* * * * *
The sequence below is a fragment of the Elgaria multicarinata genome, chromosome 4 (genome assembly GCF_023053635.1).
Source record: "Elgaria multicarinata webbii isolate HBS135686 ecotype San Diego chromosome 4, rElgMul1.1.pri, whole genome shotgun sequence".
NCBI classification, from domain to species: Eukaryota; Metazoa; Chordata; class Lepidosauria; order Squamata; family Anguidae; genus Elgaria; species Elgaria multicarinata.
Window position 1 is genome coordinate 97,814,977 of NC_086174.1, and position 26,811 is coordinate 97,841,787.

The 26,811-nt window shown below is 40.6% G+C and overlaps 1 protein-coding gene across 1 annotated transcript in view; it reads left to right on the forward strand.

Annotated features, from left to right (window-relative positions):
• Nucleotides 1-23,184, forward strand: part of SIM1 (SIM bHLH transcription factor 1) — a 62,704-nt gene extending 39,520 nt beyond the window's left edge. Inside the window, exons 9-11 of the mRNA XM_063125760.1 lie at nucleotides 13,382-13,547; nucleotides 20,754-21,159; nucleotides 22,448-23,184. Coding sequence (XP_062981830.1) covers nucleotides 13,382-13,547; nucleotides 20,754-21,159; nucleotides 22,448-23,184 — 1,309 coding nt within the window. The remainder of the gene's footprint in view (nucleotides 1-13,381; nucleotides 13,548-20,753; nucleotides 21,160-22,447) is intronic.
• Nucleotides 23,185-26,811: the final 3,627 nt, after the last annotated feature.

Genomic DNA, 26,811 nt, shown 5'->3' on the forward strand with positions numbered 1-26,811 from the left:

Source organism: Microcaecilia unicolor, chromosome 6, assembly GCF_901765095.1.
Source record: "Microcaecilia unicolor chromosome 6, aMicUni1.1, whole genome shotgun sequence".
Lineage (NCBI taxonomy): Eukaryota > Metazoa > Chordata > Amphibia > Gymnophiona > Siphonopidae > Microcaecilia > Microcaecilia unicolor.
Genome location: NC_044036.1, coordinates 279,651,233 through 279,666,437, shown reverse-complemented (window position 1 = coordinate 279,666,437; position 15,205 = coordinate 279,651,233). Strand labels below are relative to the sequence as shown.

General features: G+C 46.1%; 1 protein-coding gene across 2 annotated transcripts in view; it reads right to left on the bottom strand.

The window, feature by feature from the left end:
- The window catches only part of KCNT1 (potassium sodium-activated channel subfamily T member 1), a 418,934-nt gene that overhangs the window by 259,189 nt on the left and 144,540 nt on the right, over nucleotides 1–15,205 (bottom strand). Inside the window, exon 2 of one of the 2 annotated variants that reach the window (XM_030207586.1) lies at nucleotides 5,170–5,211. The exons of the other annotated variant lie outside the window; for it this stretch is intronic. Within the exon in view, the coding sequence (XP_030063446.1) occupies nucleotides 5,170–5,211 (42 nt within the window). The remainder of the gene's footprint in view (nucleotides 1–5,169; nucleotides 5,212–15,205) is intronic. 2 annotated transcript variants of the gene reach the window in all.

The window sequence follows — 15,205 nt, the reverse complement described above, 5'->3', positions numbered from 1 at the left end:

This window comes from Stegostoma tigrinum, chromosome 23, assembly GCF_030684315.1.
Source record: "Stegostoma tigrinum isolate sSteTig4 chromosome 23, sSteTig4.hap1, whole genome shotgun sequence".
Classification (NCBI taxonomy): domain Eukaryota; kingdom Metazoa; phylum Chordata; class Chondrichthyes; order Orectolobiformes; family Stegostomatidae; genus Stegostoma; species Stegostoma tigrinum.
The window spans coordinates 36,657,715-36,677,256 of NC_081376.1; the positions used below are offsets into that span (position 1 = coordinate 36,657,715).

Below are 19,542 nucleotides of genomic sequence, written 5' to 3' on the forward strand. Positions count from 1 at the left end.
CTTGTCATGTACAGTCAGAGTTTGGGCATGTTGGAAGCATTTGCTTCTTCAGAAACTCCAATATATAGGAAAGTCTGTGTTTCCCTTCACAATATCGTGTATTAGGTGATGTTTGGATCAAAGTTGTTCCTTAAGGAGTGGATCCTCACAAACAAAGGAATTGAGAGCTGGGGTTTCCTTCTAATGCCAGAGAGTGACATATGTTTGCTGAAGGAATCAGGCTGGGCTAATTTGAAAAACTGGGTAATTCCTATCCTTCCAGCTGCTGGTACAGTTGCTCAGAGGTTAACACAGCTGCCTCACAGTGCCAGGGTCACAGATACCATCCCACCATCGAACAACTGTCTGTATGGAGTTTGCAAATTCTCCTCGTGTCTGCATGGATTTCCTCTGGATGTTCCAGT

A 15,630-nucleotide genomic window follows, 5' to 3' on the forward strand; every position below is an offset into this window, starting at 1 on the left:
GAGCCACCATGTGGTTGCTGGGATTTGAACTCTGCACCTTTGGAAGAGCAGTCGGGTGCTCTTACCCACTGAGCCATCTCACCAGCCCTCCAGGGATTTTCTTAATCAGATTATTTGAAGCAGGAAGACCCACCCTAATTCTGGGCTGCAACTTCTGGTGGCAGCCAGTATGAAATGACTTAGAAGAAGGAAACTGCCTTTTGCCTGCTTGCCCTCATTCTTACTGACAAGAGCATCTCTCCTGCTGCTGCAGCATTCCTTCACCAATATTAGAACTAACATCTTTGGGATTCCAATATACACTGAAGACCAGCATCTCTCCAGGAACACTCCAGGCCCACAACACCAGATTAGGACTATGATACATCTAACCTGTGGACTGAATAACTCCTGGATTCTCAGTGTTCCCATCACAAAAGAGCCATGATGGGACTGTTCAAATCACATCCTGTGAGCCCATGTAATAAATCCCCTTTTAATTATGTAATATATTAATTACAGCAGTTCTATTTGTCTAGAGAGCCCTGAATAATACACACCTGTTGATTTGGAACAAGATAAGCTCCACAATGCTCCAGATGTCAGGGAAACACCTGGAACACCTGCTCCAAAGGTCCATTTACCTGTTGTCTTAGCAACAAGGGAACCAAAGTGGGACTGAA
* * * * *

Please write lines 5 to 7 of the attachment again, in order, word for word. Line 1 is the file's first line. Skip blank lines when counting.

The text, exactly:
The 26,811-nt window shown below is 40.6% G+C and overlaps 1 protein-coding gene across 1 annotated transcript in view; it reads left to right on the forward strand.

Annotated features, from left to right (window-relative positions):
• Nucleotides 1-23,184, forward strand: part of SIM1 (SIM bHLH transcription factor 1) — a 62,704-nt gene extending 39,520 nt beyond the window's left edge. Inside the window, exons 9-11 of the mRNA XM_063125760.1 lie at nucleotides 13,382-13,547; nucleotides 20,754-21,159; nucleotides 22,448-23,184. Coding sequence (XP_062981830.1) covers nucleotides 13,382-13,547; nucleotides 20,754-21,159; nucleotides 22,448-23,184 — 1,309 coding nt within the window. The remainder of the gene's footprint in view (nucleotides 1-13,381; nucleotides 13,548-20,753; nucleotides 21,160-22,447) is intronic.